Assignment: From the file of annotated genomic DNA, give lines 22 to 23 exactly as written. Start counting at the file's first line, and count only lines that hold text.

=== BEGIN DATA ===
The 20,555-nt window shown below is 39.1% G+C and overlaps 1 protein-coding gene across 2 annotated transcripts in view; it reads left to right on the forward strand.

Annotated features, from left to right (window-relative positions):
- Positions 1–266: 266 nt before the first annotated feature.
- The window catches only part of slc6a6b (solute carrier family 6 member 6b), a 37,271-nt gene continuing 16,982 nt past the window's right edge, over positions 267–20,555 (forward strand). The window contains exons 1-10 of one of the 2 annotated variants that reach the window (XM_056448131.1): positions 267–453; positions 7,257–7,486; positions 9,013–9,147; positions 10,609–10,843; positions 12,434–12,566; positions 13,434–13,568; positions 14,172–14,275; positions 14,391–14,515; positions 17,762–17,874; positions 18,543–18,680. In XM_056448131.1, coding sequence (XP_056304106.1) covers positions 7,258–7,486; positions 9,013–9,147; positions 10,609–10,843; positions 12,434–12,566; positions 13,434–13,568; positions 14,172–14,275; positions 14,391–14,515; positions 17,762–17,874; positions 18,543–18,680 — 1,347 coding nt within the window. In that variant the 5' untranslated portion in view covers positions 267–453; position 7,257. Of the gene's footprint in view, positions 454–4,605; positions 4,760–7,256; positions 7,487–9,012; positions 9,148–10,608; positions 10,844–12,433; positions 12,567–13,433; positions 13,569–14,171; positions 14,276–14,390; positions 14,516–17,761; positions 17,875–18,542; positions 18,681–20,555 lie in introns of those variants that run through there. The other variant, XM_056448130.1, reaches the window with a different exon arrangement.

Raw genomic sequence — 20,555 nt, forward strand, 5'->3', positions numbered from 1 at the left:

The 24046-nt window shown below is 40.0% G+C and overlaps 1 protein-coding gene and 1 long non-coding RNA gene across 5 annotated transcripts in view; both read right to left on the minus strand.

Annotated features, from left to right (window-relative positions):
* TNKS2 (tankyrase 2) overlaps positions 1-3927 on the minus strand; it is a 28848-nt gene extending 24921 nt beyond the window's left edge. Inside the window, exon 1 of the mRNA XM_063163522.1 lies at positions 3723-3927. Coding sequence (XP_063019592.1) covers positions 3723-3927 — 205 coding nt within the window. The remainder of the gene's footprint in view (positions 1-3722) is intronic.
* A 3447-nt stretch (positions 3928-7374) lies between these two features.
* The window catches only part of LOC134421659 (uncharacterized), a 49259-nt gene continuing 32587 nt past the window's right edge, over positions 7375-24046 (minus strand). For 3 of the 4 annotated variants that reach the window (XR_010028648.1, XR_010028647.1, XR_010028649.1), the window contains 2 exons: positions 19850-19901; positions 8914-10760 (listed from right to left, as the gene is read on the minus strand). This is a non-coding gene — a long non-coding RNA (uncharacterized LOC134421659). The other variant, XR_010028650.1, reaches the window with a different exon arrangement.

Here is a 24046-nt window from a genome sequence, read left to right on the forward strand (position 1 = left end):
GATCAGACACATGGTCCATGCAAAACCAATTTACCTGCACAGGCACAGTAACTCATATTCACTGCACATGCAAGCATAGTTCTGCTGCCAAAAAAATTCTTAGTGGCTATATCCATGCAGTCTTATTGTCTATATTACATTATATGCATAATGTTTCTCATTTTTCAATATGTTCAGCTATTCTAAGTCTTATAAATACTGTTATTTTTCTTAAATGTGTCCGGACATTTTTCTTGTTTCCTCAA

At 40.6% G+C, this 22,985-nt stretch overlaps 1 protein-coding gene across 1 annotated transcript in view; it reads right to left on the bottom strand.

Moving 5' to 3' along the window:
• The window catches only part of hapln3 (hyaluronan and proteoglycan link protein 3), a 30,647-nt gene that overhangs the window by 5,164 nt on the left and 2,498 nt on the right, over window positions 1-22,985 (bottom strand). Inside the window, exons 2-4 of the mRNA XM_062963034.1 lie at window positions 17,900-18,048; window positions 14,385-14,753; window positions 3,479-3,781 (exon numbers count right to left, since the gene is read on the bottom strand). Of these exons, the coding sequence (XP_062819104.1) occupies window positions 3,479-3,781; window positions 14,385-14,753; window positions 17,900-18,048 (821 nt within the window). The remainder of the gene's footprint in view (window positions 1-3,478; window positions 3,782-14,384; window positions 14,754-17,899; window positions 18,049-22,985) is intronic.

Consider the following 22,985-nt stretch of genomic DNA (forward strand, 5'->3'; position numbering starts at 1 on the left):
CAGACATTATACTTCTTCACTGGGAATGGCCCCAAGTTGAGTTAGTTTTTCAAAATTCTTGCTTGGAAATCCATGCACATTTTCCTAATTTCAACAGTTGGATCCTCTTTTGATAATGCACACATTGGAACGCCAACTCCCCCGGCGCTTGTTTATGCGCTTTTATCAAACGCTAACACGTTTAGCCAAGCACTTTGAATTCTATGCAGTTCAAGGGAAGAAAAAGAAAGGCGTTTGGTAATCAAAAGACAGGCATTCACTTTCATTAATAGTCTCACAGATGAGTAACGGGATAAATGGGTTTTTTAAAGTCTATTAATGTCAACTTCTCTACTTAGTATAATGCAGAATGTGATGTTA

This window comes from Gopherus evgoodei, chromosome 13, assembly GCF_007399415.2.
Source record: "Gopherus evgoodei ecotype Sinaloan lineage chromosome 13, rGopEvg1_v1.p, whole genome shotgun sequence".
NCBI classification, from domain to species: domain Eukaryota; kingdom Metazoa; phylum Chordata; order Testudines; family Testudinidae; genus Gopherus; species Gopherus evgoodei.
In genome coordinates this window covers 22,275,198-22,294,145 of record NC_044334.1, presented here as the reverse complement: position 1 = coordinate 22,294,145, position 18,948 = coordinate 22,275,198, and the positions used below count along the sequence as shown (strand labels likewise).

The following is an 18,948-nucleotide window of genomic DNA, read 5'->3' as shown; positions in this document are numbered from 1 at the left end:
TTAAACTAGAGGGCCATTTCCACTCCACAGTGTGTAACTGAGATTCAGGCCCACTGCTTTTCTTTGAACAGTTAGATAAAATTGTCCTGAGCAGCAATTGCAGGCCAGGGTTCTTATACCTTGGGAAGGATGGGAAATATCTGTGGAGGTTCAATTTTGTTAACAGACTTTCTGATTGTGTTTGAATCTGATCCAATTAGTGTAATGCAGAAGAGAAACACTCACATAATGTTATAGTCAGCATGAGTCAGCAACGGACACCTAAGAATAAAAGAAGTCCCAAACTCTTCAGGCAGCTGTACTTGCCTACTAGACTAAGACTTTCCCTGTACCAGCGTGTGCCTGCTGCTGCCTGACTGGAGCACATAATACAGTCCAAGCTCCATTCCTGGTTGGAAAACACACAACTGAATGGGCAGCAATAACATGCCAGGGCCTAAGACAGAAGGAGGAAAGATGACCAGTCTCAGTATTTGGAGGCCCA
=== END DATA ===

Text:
The following is an 18,948-nucleotide window of genomic DNA, read 5'->3' as shown; positions in this document are numbered from 1 at the left end:
TTAAACTAGAGGGCCATTTCCACTCCACAGTGTGTAACTGAGATTCAGGCCCACTGCTTTTCTTTGAACAGTTAGATAAAATTGTCCTGAGCAGCAATTGCAGGCCAGGGTTCTTATACCTTGGGAAGGATGGGAAATATCTGTGGAGGTTCAATTTTGTTAACAGACTTTCTGATTGTGTTTGAATCTGATCCAATTAGTGTAATGCAGAAGAGAAACACTCACATAATGTTATAGTCAGCATGAGTCAGCAACGGACACCTAAGAATAAAAGAAGTCCCAAACTCTTCAGGCAGCTGTACTTGCCTACTAGACTAAGACTTTCCCTGTACCAGCGTGTGCCTGCTGCTGCCTGACTGGAGCACATAATACAGTCCAAGCTCCATTCCTGGTTGGAAAACACACAACTGAATGGGCAGCAATAACATGCCAGGGCCTAAGACAGAAGGAGGAAAGATGACCAGTCTCAGTATTTGGAGGCCCA